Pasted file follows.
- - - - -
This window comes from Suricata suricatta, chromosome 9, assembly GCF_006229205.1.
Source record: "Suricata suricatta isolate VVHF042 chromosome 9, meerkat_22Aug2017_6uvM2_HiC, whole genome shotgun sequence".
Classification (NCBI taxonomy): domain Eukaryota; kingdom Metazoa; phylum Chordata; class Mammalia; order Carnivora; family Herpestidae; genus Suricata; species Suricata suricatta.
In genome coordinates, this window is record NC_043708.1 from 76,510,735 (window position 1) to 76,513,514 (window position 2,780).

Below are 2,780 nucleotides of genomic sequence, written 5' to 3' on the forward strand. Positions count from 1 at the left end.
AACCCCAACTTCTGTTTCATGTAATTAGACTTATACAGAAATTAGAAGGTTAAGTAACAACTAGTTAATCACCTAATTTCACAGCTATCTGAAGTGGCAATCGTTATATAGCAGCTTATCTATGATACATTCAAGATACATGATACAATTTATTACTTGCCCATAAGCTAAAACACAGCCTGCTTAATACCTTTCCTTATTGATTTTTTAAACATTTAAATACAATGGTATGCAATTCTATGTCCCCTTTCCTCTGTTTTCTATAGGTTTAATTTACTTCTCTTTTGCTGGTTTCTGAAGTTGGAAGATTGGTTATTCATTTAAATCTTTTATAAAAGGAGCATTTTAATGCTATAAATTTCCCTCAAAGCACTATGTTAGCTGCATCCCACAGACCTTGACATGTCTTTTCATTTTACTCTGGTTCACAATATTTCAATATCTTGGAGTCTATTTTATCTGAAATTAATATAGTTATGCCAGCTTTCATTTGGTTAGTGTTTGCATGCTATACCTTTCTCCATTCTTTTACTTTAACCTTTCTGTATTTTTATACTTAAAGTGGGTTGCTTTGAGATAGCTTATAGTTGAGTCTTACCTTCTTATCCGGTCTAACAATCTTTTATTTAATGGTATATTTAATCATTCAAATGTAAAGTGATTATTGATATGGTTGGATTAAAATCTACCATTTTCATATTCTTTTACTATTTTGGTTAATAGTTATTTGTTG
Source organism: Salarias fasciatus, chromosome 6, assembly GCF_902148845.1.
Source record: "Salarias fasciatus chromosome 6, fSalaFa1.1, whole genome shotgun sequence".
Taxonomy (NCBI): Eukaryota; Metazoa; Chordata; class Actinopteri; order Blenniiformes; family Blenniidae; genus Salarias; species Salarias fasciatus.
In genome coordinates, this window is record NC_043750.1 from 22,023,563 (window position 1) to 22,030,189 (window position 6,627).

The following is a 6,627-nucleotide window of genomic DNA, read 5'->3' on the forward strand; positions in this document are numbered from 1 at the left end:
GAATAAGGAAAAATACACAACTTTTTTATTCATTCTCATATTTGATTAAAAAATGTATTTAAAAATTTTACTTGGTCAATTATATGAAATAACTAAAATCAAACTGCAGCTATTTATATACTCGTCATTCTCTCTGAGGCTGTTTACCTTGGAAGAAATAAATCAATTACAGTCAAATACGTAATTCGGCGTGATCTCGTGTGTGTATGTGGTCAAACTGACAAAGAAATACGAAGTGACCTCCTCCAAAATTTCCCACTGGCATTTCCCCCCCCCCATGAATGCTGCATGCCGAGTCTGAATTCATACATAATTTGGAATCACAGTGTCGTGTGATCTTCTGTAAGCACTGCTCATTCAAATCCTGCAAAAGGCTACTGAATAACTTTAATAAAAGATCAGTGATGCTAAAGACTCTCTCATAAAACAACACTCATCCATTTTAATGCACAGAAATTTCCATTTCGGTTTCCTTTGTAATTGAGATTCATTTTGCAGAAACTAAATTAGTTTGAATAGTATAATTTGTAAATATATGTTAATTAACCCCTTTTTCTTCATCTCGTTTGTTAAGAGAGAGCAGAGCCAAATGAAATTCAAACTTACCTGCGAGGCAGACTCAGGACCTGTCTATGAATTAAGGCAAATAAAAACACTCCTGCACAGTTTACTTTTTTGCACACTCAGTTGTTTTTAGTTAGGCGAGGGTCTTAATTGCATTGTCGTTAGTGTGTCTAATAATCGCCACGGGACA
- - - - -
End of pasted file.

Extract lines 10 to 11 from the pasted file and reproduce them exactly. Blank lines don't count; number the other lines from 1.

In genome coordinates, this window is record NC_043750.1 from 22,023,563 (window position 1) to 22,030,189 (window position 6,627).

The following is a 6,627-nucleotide window of genomic DNA, read 5'->3' on the forward strand; positions in this document are numbered from 1 at the left end: